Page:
After five weeks at Huntington Beach we are packing up for our next move. Then we realize that we’ve overlooked posting anything about the two people who were responsible for donating the land that created Huntington Beach State Park: Archer Huntington and Anna Hyatt Huntington. The Huntington’s bought four defunct rice plantations during the Great Depression of the 1930s as a winter retreat. The property extended east to west from the Intercoastal Waterway to the Atlantic Ocean with Highway 17 running north to south about midway. Today, Atalaya, their winter home is preserved at Huntington SP and open to the public for a $2 fee. There are self-guided tours, an exhibition center and many photo opportunities.
Archer Huntington was not born with a silver spoon in his mouth… but as the stepson of Collis P. Huntington and Arabella (Duval) Huntington he lived the life of author, scholar and benefactor. Collis P. Huntington was a railroad magnate (Central Pacific and Southern Pacific) and founder of the Newport News Shipyard in Virginia. The Central Pacific line connected with the Union Pacific to become this country’s first transcontinental railroad. Archer Milton Huntington is best known as founder of The Hispanic Society of America, the Mariner’s Museum in Virginia and Brookgreen Gardens in South Carolina. I am fascinated with the connections between sites as we travel around. Steve and I had already planned a visit to the Mariner’s Museum for this Spring. Archer Huntington was married to and divorced from Helen Manchester Gates prior to marrying renowned sculptor Anna Hyatt Huntington. They celebrated March 3 as “3 in 1 day” as it was their anniversary and both birthdays. I can’t help but be curious as his first wife’s name included Manchester which is my maiden name. My long lost rich uncle? I doubt it but fun to wonder.
Anna Hyatt Huntington was the daughter of a professor of paleontology at Harvard and MIT. It was through him that she developed an interest in animal anatomy that would bring such life-like poses to her sculpture. she studied with several well known sculptors. Among them was Gutzon Borgum, sculptor of presidential faces at Mount Rushmore. Many of her sculptures can be seen in public parks around the country and in Brookgreen. Anna and Archer Huntington founded fourteen museums and four wildlife preserves. She preferred to sculpt from live animals. Her Don Quixote statue at Brookgreen used a pathetic horse she bought from a farmer. After the statue was finished she rehabilitated the horse and set it out to pasture to live happily. When working at Atalaya she had gamekeepers, pens and cages for dogs, monkeys and bears. The Huntington’s would travel to South Carolina each winter often in their new, fashionable RV. Anna Hyatt Huntington was one of the first sculptors to use cast aluminum as a medium.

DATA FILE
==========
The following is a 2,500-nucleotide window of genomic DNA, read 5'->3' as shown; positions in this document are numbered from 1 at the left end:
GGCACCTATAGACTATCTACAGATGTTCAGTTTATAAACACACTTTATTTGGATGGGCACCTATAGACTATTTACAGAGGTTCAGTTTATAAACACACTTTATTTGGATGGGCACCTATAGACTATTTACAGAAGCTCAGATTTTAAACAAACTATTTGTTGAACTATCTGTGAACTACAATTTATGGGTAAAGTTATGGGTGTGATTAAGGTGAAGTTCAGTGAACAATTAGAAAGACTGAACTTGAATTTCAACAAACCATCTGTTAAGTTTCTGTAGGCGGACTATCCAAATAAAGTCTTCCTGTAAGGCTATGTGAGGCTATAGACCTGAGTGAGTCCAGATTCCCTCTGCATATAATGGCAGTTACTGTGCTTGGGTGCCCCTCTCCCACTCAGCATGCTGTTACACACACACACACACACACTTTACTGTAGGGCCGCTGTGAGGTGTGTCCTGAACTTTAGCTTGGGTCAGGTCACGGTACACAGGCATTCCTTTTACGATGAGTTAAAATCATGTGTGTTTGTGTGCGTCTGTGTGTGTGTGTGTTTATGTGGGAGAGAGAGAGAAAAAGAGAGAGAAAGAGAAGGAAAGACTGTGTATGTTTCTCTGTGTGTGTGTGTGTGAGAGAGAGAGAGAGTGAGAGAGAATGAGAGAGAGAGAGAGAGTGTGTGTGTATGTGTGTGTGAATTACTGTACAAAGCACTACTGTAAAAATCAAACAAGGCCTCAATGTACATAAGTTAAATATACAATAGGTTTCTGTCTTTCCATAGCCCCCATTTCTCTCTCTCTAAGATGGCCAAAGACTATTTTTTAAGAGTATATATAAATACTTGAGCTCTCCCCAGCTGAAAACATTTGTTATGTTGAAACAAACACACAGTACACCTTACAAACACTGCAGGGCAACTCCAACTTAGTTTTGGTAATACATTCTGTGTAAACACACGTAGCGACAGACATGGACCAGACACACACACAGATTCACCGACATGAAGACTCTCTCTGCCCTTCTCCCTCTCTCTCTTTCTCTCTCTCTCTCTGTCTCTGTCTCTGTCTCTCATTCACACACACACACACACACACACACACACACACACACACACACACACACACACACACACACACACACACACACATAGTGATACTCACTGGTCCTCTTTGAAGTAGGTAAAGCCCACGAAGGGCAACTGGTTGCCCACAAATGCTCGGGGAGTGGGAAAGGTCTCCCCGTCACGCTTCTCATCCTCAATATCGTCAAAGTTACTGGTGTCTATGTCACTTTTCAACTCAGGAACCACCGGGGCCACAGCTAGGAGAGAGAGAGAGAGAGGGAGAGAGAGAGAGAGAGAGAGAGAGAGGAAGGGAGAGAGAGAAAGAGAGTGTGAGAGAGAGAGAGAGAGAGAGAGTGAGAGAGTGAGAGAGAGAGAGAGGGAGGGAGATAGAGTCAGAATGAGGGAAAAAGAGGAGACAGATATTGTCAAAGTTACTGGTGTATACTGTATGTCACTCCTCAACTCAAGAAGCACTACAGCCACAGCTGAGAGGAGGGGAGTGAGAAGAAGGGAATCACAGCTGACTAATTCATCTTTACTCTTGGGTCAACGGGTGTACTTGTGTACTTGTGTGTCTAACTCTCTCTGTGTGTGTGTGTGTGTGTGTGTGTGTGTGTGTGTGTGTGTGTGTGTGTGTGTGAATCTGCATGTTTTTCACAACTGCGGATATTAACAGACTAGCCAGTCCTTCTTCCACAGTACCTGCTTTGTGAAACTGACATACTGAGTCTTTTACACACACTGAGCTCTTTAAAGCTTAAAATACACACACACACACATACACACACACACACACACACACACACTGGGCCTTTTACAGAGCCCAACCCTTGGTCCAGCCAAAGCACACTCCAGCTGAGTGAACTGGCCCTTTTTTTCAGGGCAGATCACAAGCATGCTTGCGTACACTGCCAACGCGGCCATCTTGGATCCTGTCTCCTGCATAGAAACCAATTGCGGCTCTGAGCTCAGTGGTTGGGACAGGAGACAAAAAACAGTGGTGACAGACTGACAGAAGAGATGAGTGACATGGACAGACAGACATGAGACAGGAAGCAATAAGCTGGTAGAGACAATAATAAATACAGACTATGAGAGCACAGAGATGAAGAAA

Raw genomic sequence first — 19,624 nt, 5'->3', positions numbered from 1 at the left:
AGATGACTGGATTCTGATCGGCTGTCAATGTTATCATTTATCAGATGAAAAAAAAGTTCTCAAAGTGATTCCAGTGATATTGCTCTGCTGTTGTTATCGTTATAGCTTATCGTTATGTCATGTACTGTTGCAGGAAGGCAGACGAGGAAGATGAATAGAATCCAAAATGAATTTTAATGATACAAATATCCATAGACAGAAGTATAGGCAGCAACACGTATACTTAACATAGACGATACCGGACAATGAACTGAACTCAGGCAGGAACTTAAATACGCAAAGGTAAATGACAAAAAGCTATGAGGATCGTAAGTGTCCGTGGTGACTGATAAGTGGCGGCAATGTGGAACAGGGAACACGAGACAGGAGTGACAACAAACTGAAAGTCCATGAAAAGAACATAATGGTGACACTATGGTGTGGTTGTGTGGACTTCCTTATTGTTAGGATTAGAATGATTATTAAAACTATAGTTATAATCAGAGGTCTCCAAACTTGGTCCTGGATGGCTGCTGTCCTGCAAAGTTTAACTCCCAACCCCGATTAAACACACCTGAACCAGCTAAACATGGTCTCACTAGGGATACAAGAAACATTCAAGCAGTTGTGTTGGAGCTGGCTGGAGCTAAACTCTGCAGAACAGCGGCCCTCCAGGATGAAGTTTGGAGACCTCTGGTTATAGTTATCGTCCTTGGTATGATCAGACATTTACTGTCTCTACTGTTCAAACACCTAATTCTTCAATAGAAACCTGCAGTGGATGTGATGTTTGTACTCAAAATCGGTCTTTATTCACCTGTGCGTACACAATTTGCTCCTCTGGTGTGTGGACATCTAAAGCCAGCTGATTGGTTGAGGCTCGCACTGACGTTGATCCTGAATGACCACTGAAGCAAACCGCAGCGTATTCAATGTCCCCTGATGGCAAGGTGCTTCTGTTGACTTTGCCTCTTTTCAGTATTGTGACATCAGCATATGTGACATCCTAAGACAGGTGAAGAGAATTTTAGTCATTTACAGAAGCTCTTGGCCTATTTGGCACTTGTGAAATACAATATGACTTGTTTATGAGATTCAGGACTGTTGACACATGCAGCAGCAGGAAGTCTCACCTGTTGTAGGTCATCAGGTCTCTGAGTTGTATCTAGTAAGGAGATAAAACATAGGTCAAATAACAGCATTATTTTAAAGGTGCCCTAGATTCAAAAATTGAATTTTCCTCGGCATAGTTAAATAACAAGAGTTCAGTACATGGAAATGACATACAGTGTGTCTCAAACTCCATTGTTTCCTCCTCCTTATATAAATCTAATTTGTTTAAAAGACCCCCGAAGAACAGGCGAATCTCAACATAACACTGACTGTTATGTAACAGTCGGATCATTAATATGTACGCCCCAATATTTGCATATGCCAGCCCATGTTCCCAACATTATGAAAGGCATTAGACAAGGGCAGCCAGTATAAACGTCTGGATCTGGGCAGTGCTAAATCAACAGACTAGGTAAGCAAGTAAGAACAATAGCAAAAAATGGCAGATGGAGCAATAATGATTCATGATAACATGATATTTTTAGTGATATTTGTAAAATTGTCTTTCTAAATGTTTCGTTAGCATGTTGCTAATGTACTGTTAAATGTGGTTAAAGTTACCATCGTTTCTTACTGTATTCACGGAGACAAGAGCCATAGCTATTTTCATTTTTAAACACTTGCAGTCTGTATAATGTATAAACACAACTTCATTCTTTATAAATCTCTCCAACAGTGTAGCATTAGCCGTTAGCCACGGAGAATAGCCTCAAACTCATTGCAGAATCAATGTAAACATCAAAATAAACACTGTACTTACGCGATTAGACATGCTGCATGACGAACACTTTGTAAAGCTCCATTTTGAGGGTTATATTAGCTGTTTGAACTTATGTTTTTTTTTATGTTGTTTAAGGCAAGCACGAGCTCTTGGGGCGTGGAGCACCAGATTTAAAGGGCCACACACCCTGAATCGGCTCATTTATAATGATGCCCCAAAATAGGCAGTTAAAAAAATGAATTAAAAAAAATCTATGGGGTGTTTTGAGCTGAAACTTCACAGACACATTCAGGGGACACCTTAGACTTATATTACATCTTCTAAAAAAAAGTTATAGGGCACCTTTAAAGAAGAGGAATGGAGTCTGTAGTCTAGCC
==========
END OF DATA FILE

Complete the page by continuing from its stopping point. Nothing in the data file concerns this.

If you were to find Atalaya without prior knowledge of its use or owners, you might think it to be an old Spanish prison. Archer Milton Huntington designed it and drew on his love of Moorish architecture and hispanic culture. The home was built around a central courtyard with two studios for Anna, a private living area and a servants living area. There were no guest rooms or public entertaining areas. This was where they took a break from the hectic social scene.
Across the street is Brookgreen Gardens. The phrase “always amazing, always changing” is seen as you enter. It is so true. This was my third visit to the gardens. I’ve been when it was a sultry summer day, at Christmas and on a cool, cloudy day in winter and always have seen something new. Besides Anna Hyatt Huntington’s sculptures there are many other sculptures inside and out. Even in the cool of winter you’ll find blooms and colorful foliage. Part of the grounds is devoted to a wildlife preserve. then there is the zoo. I’d never come to this area before. The butterfly house isn’t open until April so I went on to the aviary. After walking into the double door entry I was stunned. At least fifty birds greeted me within five feet of the walkway. Not since the Galapagos have I been able to approach birds this close. There were herons, egrets and ibises. The aviary was the first of it’s kind to be built over a natural swamp. We arrived about 3pm and it was feeding time. After an hour of watching and many photos we moved on to exhibits of river otters, red and gray foxes and an eagle.
I’m sure we’ll return to this area for another snowbird stay in the future. When we do both Brookgreen and Hobcaw will provide new adventures. So where to next? Just wait and see.